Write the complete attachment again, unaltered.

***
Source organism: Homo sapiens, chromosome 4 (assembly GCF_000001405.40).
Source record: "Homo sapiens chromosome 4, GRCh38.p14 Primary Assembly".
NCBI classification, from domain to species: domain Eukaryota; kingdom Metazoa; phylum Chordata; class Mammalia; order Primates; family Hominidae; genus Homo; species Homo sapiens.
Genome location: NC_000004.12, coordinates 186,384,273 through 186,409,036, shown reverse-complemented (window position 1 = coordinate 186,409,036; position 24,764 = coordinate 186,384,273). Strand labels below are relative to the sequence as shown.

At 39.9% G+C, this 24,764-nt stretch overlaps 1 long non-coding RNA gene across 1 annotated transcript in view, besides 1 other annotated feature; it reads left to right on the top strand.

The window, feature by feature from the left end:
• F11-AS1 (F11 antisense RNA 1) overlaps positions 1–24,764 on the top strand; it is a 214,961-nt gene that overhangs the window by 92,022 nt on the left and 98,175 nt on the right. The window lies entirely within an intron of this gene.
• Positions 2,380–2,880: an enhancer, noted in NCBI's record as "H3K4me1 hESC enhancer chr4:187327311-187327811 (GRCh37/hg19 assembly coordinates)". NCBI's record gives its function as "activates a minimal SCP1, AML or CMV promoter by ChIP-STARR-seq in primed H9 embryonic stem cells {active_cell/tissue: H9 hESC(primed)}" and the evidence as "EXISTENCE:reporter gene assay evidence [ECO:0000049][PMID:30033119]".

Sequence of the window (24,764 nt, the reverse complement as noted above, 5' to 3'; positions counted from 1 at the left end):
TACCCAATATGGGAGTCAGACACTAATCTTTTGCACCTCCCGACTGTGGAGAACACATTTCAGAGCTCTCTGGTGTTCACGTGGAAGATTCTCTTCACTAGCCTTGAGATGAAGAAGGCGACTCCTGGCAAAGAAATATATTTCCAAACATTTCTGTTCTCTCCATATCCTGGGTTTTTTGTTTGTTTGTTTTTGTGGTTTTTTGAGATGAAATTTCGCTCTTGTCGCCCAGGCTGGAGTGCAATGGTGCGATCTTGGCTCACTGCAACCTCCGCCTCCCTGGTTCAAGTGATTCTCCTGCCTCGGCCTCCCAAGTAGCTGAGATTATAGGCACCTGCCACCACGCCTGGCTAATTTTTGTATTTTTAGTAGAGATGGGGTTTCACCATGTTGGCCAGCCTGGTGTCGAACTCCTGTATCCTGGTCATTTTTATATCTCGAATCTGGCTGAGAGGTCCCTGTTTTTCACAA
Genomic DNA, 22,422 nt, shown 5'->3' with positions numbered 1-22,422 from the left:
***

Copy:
Source organism: Homo sapiens, chromosome 4 (assembly GCF_000001405.40).
Source record: "Homo sapiens chromosome 4, GRCh38.p14 Primary Assembly".
NCBI classification, from domain to species: domain Eukaryota; kingdom Metazoa; phylum Chordata; class Mammalia; order Primates; family Hominidae; genus Homo; species Homo sapiens.
Genome location: NC_000004.12, coordinates 186,384,273 through 186,409,036, shown reverse-complemented (window position 1 = coordinate 186,409,036; position 24,764 = coordinate 186,384,273). Strand labels below are relative to the sequence as shown.

At 39.9% G+C, this 24,764-nt stretch overlaps 1 long non-coding RNA gene across 1 annotated transcript in view, besides 1 other annotated feature; it reads left to right on the top strand.

The window, feature by feature from the left end:
• F11-AS1 (F11 antisense RNA 1) overlaps positions 1–24,764 on the top strand; it is a 214,961-nt gene that overhangs the window by 92,022 nt on the left and 98,175 nt on the right. The window lies entirely within an intron of this gene.
• Positions 2,380–2,880: an enhancer, noted in NCBI's record as "H3K4me1 hESC enhancer chr4:187327311-187327811 (GRCh37/hg19 assembly coordinates)". NCBI's record gives its function as "activates a minimal SCP1, AML or CMV promoter by ChIP-STARR-seq in primed H9 embryonic stem cells {active_cell/tissue: H9 hESC(primed)}" and the evidence as "EXISTENCE:reporter gene assay evidence [ECO:0000049][PMID:30033119]".

Sequence of the window (24,764 nt, the reverse complement as noted above, 5' to 3'; positions counted from 1 at the left end):
TACCCAATATGGGAGTCAGACACTAATCTTTTGCACCTCCCGACTGTGGAGAACACATTTCAGAGCTCTCTGGTGTTCACGTGGAAGATTCTCTTCACTAGCCTTGAGATGAAGAAGGCGACTCCTGGCAAAGAAATATATTTCCAAACATTTCTGTTCTCTCCATATCCTGGGTTTTTTGTTTGTTTGTTTTTGTGGTTTTTTGAGATGAAATTTCGCTCTTGTCGCCCAGGCTGGAGTGCAATGGTGCGATCTTGGCTCACTGCAACCTCCGCCTCCCTGGTTCAAGTGATTCTCCTGCCTCGGCCTCCCAAGTAGCTGAGATTATAGGCACCTGCCACCACGCCTGGCTAATTTTTGTATTTTTAGTAGAGATGGGGTTTCACCATGTTGGCCAGCCTGGTGTCGAACTCCTGTATCCTGGTCATTTTTATATCTCGAATCTGGCTGAGAGGTCCCTGTTTTTCACAA
Genomic DNA, 22,422 nt, shown 5'->3' with positions numbered 1-22,422 from the left: